05 October 2010

Australia Must Invest in Innovation, Infrastructure, Says OECD Economist

New Australian Workplace Uniform,
Available in a Range of Fashion Colours!
Last week Jonathan Coppel, who is the Economic Counsellor to the OECD Secretary General (and an Australian) posted on his blog a copy of a speech he recently gave at National Economic Review: Australia's Annual Growth Summit 2010.  Coppel's allocated task was to explain how Australia might improve its growth performance.

Coppel's thesis is that Australia's recent growth, measured as increase in per capita GDP, has been achieved through increases in labour utilisation, ie more Australians working more of the time.  However, according to Coppel:
  1. Australian GDP per capita remains 7% below the average for the upper-half of OECD nations (although this gap continues to close);
  2. Australian productivity, measured as GDP per hour worked, remains 15% below the upper-half OECD benchmark, and is not moving from this level; and
  3. growth based on increasing labour utilisation is clearly not sustainable in the long term.
The main elements of Coppel's proposed solution are infrastructure and innovation.  He argues that "the benefits from efficient spending on infrastructure in energy, water, transport and communication sectors go well beyond their direct contribution to capital accumulation" because:

Good infrastructure facilitates trade, bolsters market integration and competition, fosters the dissemination of ideas and innovation and enhances access to resources and public services. These benefits are particularly important for Australia because of its size, geographical dispersion of the population and production centres and distance from other major markets.
This seems like a pretty good argument for the National Broadband Network, despite its projected A$43 billion price tag.

On innovation, Coppel has this to say:

Looking at various indicators of innovation performance, such as business R&D intensity, the share of scientists in business employment, and measures of patents, Australia ranks towards the lower end of OECD countries. On other proxies, however, such as higher education expenditure on R&D, Australia performs relatively well.
The importance of innovation has grown significantly, and the potential pay offs are large. We know from past OECD work that used private sector investment in R&D as a proxy for innovation that when R&D increases by 0.1 per cent of GDP, then output increases by 1.2 per cent.
We note that these observations are consistent with finding in the World Economic Forum's Global Competitiveness Report, which we wrote about a few weeks ago.


According to Coppel's (ie the OECD's) figures, compared to the top-performing OECD countries, Australian has a lower GDP per capita and lower GDP per hour worked.  Some simple math leads to the conclusion that Australians must be working significantly longer hours than residents of those higher-performing nations.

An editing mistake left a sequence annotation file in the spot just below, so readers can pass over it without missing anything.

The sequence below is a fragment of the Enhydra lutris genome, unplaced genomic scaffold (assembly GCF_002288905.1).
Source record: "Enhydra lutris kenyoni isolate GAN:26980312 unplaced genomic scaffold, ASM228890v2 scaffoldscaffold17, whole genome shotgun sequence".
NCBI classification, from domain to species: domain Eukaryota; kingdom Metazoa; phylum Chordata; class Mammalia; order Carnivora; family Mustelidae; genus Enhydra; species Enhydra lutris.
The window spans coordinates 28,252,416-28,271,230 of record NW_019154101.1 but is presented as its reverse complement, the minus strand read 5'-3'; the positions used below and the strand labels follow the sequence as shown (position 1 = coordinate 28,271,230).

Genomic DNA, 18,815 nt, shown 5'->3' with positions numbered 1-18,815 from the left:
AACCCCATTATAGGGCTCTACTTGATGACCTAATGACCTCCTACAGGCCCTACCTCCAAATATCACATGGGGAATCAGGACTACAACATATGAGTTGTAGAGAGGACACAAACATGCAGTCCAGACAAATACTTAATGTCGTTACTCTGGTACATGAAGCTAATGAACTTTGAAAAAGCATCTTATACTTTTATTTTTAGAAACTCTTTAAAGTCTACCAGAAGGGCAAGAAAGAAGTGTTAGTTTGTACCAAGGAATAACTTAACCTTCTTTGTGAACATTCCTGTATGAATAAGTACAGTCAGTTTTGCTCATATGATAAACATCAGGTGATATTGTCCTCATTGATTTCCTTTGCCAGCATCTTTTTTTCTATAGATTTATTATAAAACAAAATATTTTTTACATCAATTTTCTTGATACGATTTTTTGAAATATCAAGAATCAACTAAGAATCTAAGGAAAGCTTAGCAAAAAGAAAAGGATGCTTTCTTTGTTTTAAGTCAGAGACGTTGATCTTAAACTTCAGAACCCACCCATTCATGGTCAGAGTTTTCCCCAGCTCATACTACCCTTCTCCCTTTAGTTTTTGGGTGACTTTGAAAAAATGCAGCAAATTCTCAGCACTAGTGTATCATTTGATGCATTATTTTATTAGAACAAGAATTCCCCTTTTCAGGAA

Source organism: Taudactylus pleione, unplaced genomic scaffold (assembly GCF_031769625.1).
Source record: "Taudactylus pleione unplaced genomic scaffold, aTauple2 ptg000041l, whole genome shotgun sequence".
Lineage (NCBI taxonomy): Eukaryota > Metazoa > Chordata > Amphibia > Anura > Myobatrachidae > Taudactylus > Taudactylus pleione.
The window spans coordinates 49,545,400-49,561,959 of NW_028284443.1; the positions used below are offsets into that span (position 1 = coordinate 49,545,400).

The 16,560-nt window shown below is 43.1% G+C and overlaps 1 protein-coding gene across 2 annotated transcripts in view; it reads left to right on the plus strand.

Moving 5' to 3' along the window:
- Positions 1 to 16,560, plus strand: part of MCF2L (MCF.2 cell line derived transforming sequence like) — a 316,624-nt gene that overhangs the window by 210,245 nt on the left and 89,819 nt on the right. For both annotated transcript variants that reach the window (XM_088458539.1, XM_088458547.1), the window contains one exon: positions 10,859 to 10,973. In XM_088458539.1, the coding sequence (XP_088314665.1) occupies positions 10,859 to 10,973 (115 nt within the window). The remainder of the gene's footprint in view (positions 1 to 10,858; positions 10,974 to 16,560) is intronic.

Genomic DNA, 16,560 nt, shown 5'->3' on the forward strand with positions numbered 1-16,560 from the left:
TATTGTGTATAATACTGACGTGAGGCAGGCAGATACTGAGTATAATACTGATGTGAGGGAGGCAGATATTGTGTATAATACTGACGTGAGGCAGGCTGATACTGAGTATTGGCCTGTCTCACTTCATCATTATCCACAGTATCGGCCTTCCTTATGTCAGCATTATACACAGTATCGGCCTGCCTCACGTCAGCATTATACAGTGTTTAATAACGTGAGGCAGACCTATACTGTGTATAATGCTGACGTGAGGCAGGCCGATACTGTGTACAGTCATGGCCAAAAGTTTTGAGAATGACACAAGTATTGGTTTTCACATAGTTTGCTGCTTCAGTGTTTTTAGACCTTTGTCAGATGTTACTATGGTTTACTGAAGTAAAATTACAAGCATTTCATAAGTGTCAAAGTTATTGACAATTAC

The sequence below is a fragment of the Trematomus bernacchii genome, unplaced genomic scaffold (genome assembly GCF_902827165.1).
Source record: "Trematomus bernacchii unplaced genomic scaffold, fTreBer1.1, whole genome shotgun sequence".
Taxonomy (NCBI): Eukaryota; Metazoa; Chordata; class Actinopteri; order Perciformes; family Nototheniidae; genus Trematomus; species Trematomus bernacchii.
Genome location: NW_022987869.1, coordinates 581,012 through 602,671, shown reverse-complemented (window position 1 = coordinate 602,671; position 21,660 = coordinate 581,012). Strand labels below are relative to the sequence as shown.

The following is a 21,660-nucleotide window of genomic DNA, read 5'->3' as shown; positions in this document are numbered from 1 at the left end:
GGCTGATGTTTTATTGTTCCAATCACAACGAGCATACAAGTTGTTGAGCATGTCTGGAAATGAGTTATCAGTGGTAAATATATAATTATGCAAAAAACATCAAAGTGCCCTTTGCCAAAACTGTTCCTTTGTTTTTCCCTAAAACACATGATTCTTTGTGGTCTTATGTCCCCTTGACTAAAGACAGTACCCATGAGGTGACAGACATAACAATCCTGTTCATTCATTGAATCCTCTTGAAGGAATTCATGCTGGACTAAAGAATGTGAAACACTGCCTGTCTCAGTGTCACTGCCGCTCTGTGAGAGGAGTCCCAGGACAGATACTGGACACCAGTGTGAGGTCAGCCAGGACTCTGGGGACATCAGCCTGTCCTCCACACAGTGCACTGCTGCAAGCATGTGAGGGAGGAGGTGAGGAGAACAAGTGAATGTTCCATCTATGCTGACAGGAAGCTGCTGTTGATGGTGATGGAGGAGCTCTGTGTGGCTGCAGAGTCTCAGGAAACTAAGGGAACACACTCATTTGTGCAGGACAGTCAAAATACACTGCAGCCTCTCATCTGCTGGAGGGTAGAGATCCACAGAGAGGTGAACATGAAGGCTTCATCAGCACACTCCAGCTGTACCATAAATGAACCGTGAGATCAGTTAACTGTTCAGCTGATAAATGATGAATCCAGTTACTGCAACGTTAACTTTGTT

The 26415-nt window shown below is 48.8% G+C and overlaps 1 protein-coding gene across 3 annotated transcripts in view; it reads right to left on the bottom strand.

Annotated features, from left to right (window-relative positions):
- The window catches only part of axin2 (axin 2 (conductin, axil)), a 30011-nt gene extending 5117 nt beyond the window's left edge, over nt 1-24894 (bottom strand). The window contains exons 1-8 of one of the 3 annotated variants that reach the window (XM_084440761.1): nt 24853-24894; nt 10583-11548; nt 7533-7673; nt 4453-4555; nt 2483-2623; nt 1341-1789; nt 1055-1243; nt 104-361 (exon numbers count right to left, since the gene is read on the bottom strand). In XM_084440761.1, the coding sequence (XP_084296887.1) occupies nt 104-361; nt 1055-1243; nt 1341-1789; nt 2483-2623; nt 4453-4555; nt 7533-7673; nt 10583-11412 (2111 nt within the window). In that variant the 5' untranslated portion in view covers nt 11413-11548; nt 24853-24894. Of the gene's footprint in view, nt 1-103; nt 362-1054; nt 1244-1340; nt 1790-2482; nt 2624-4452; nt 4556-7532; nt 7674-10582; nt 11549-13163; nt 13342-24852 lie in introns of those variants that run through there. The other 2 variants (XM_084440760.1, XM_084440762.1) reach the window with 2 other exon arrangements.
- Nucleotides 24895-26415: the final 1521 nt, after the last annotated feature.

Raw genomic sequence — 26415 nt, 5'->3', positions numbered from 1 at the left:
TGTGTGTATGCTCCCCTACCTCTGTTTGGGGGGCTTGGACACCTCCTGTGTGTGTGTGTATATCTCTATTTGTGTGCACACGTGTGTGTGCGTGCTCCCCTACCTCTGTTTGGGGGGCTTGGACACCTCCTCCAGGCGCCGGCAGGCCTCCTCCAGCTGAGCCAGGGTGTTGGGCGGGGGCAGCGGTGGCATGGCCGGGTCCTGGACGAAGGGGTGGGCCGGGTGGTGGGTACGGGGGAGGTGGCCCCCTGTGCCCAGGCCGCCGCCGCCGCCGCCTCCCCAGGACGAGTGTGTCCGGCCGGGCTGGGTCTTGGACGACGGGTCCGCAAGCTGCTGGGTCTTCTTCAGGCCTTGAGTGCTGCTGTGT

The statistics on this seem to be a bit rubbery, and the exact figures depend upon which report you read (no doubt they all make different assumptions).  However, according to a "Facts Sheet" prepared by the Australian Institute of Family Studies for the 2008 National Families Week:

Australia has long full-time working hours by international standards. In 2006 in Australia, full-time employed men worked an average of 45.9 hours per week, compared to many OECD countries with averages of less than 43 hours per week (for example, Denmark, France, Germany, Ireland, the Netherlands, Sweden).
However, Australia Bureau of Statistics figures suggest that many of those hours may be unpaid, with weekly paid hours varying between about 37 and 44 hours, depending upon industry and occupation.

At the same time, Australia also has relatively high levels of part-time employment, with considerable variation in the split between part-time and full-time workers between different age groups and between men and women. 

A study reported in 2005 concluded that Australians worked, on average, 1855 hours per year, ahead of the US (1835), Japan (1821) and New Zealand (1817).


Many Australians would no doubt wear the label "hard worker" as a badge of pride.  They should not.  In fact, it would be more appropriate for us all to wear those T-shirts bearing the slogan "I'm with stupid!"  It is a cliche to say "work smarter, not harder", but that is exactly what all those high-performing OECD countries are doing.  And their workers are earning more money, working fewer hours, or (in some cases) both.

Achieving greater efficiencies requires innovation – in processes, services and products – not more hours on the job.  It requires more effective capture and deployment of intellectual capital.  Maximising the returns requires sophisticated intellectual asset management, including (though not only) the protection and commercialisation of patentable inventions.  Australia can improve its performance in all of these areas.

As an added incentive, achieving greater efficiency in production and service provision results in reductions in resource utilisation, so there is an environmental imperative as well.


Unknown said...

So although there will be a slowing of economic growth, experts predict there will still be a lot of opportunities over the next few years, largely due to Australia's strong ties with Asia.

Study in Australia

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